Okay, so what's behind the battle over the Hagel nomination? With all the talk we have heard and all that has been written in recent years about uncompromising partisanship, the Republicans have fought to, in effect, make sure Democrat John Kerry would be the choice for secretary of state and now balk at the choice of a fellow Republican and former U.S. senator from Nebraska to head up the Department of Defense. In fact, Sen. Lindsey Graham of South Carolina has called this ostensibly bipartisan choice by the president an "in your face" insult to the Grand Old Party. Are Republicans really that easily insulted?
The anti-Hagel hysteria carries a message different from the one getting all the attention: If Hagel is “out of the mainstream” of foreign-policy thinking, the range of permissible thinking is more narrow than many have suspected. True, Hagel has been critical of some of the overseas military policies pursued by Presidents George W. Bush and Obama, but to suggest he is a radical critic of U.S. militarism and hegemony is absurd.
The United States continues the constant pounding of the tribal region of North Waziristan in Pakistan. On January 10, AFP reports that six “militants” allegedly working for al-Qaeda were killed in a drone strike.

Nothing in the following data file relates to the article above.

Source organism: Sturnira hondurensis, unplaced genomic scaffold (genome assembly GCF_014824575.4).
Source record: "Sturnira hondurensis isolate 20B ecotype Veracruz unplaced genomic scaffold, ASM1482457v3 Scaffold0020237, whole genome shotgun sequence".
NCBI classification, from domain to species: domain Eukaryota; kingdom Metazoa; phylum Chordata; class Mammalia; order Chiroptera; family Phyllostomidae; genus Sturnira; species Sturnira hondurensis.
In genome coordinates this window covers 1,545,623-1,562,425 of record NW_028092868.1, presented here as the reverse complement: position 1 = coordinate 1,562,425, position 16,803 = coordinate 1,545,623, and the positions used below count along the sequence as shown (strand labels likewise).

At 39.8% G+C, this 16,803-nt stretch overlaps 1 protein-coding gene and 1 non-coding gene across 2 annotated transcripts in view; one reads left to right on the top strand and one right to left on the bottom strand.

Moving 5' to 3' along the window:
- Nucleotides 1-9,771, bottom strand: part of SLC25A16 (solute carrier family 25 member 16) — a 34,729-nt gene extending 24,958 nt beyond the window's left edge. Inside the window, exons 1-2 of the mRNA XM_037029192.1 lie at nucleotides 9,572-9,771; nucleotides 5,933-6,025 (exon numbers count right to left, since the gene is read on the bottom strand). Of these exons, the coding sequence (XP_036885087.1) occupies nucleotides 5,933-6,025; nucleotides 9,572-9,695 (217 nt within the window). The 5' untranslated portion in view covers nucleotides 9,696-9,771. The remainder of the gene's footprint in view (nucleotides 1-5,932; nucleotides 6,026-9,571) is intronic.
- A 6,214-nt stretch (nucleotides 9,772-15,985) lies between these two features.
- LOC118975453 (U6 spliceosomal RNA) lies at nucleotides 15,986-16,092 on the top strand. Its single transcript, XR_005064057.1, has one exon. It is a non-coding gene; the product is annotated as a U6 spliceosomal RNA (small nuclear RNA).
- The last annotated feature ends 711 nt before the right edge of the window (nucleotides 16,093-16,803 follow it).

Despite some noisy grilling by Senate Republicans, President Obama's nominee for secretary of defense, Chuck Hagel, due to his connections with insider organizations like the Atlantic Council and the Council on Foreign Relations, is virtually guaranteed the position.
Another day in Pakistan brings another day of skies torn by screaming Hellfire missiles launched from U.S. drones. Early Sunday morning, a barrage of missiles obliterated villages in the tribal region of South Waziristan. Reports indicate that 10 “militants” were killed and five others were injured in the attack.
On Wednesday, January 2, 2013, President Barack Obama did what constitutionalists and civil libertarians knew he would do: He signed into law the renewal of his power to apprehend and detain Americans indefinitely on no more authority than his own suspicion of their complicity with enemies in the “War on Terror.”